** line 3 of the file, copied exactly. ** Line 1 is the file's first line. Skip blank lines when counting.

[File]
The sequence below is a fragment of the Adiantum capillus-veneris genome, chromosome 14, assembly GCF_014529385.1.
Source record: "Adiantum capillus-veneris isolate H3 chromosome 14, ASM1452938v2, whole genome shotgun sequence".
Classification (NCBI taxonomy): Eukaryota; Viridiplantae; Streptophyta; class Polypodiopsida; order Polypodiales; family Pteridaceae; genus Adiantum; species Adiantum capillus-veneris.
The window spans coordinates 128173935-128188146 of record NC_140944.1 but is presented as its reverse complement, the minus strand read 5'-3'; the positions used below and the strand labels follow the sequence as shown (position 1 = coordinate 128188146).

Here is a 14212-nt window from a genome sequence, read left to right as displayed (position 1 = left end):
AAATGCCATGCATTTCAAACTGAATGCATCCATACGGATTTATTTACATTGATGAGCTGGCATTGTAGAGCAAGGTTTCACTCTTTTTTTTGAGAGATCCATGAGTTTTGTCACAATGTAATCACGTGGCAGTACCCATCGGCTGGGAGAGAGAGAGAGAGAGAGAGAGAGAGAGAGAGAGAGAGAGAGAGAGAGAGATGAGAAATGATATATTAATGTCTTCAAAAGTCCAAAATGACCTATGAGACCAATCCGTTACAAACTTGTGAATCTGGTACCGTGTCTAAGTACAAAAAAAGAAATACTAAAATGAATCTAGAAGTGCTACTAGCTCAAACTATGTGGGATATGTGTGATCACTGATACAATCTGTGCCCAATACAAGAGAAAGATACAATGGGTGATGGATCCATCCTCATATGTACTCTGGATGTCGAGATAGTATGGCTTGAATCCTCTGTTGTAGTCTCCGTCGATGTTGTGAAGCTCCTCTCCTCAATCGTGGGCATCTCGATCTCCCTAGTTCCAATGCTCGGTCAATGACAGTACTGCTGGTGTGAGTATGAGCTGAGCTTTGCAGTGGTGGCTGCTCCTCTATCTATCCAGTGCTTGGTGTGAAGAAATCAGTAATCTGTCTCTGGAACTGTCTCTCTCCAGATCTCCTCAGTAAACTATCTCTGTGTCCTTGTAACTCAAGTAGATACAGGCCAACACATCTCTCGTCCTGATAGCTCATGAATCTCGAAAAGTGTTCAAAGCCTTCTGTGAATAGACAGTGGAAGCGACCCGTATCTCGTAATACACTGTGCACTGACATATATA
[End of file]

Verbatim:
Classification (NCBI taxonomy): Eukaryota; Viridiplantae; Streptophyta; class Polypodiopsida; order Polypodiales; family Pteridaceae; genus Adiantum; species Adiantum capillus-veneris.